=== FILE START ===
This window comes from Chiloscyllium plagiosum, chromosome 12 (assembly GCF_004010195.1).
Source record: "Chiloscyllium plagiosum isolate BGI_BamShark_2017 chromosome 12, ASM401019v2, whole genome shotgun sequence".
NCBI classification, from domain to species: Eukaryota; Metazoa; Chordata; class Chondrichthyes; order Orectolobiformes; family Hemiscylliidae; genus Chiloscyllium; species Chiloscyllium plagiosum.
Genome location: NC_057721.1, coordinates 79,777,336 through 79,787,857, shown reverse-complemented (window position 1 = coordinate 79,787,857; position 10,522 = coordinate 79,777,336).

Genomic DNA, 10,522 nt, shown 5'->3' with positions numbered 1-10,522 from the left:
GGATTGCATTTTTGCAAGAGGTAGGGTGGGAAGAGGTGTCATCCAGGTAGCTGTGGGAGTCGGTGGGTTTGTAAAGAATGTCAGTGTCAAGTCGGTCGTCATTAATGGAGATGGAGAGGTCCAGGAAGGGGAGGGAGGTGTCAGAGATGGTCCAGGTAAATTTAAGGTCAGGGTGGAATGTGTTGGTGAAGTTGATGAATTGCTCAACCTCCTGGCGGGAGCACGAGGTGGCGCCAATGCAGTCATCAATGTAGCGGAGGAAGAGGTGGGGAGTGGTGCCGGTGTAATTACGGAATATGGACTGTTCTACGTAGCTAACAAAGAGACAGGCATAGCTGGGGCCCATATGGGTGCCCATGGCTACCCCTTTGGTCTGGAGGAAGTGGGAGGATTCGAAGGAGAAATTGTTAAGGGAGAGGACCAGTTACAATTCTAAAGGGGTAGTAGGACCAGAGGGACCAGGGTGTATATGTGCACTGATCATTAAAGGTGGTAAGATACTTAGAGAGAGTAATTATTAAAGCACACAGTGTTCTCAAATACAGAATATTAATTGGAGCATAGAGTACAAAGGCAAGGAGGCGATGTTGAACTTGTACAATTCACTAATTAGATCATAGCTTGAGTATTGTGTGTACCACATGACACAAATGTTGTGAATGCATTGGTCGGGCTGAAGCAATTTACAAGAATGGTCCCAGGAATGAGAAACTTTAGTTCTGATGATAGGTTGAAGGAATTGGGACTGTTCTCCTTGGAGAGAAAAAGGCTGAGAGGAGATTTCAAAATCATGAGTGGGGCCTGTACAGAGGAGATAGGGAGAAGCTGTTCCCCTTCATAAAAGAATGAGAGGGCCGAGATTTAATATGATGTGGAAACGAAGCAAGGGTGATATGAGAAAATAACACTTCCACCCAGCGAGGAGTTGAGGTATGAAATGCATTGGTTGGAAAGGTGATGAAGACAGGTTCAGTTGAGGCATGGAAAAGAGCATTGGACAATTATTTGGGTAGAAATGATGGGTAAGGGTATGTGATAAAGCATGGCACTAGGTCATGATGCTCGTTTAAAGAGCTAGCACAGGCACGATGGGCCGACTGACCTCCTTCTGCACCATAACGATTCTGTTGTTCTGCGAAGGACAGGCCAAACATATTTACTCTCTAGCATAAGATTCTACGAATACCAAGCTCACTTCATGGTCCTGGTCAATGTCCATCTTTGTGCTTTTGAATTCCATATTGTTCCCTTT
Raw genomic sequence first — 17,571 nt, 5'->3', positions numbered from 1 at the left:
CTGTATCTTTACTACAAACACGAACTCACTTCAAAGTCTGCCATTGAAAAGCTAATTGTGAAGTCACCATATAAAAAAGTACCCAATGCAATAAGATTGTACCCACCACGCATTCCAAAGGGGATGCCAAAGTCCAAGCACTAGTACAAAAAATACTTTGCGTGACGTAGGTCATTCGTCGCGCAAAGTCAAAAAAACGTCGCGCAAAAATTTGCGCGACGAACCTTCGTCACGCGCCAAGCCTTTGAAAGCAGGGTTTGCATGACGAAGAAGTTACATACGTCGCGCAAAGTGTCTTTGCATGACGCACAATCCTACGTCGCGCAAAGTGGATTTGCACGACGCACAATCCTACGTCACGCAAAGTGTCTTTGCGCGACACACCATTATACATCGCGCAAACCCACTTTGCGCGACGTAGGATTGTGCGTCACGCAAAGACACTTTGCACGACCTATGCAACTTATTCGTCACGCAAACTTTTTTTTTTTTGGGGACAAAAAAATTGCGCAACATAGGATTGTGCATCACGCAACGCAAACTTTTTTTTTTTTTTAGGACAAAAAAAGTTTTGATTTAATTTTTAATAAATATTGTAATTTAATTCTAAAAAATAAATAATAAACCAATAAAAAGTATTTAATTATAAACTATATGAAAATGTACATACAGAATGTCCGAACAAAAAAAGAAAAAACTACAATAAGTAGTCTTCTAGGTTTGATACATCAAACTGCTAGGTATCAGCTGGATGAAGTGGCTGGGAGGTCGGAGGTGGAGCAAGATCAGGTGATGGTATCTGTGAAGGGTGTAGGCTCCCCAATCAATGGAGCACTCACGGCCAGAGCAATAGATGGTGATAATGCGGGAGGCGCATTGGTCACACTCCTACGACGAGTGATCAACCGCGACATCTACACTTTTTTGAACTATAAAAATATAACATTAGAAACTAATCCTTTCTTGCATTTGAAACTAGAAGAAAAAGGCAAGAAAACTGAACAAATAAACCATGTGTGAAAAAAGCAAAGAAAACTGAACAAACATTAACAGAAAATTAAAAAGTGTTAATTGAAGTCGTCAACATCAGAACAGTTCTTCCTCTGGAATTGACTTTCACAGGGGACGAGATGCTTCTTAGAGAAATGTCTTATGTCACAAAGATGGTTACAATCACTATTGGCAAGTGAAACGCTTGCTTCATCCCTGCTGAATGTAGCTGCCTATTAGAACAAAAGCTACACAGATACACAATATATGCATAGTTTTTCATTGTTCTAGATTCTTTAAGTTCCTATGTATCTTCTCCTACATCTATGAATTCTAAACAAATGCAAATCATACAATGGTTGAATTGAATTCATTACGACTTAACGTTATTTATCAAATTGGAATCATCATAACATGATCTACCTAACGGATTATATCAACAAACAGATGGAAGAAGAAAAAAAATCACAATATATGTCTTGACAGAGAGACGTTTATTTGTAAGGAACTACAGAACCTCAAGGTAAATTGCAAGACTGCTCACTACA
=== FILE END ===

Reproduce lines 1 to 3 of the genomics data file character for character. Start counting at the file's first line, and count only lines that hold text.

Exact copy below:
This window comes from Chiloscyllium plagiosum, chromosome 12 (assembly GCF_004010195.1).
Source record: "Chiloscyllium plagiosum isolate BGI_BamShark_2017 chromosome 12, ASM401019v2, whole genome shotgun sequence".
NCBI classification, from domain to species: Eukaryota; Metazoa; Chordata; class Chondrichthyes; order Orectolobiformes; family Hemiscylliidae; genus Chiloscyllium; species Chiloscyllium plagiosum.